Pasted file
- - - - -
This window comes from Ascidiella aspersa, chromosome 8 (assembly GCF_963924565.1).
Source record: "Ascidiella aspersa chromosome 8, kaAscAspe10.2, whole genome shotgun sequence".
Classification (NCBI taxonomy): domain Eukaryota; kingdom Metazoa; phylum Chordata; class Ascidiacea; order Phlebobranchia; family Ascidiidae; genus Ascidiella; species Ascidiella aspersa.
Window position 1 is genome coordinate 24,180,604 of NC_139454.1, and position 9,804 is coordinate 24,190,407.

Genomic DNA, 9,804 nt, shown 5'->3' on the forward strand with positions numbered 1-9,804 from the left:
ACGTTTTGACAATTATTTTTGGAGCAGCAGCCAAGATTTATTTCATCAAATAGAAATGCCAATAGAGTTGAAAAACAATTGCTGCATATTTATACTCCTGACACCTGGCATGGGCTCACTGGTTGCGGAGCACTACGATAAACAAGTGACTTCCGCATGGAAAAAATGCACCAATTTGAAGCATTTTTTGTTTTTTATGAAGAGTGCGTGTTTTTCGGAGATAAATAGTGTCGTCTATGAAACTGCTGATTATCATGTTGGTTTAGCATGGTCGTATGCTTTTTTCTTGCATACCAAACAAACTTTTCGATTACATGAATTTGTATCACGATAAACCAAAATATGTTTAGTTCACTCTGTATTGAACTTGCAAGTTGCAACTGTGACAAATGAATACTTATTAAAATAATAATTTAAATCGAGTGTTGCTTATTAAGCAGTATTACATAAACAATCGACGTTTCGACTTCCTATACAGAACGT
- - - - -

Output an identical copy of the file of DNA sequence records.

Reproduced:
This window comes from Ascidiella aspersa, chromosome 8 (assembly GCF_963924565.1).
Source record: "Ascidiella aspersa chromosome 8, kaAscAspe10.2, whole genome shotgun sequence".
Classification (NCBI taxonomy): domain Eukaryota; kingdom Metazoa; phylum Chordata; class Ascidiacea; order Phlebobranchia; family Ascidiidae; genus Ascidiella; species Ascidiella aspersa.
Window position 1 is genome coordinate 24,180,604 of NC_139454.1, and position 9,804 is coordinate 24,190,407.

Genomic DNA, 9,804 nt, shown 5'->3' on the forward strand with positions numbered 1-9,804 from the left:
ACGTTTTGACAATTATTTTTGGAGCAGCAGCCAAGATTTATTTCATCAAATAGAAATGCCAATAGAGTTGAAAAACAATTGCTGCATATTTATACTCCTGACACCTGGCATGGGCTCACTGGTTGCGGAGCACTACGATAAACAAGTGACTTCCGCATGGAAAAAATGCACCAATTTGAAGCATTTTTTGTTTTTTATGAAGAGTGCGTGTTTTTCGGAGATAAATAGTGTCGTCTATGAAACTGCTGATTATCATGTTGGTTTAGCATGGTCGTATGCTTTTTTCTTGCATACCAAACAAACTTTTCGATTACATGAATTTGTATCACGATAAACCAAAATATGTTTAGTTCACTCTGTATTGAACTTGCAAGTTGCAACTGTGACAAATGAATACTTATTAAAATAATAATTTAAATCGAGTGTTGCTTATTAAGCAGTATTACATAAACAATCGACGTTTCGACTTCCTATACAGAACGT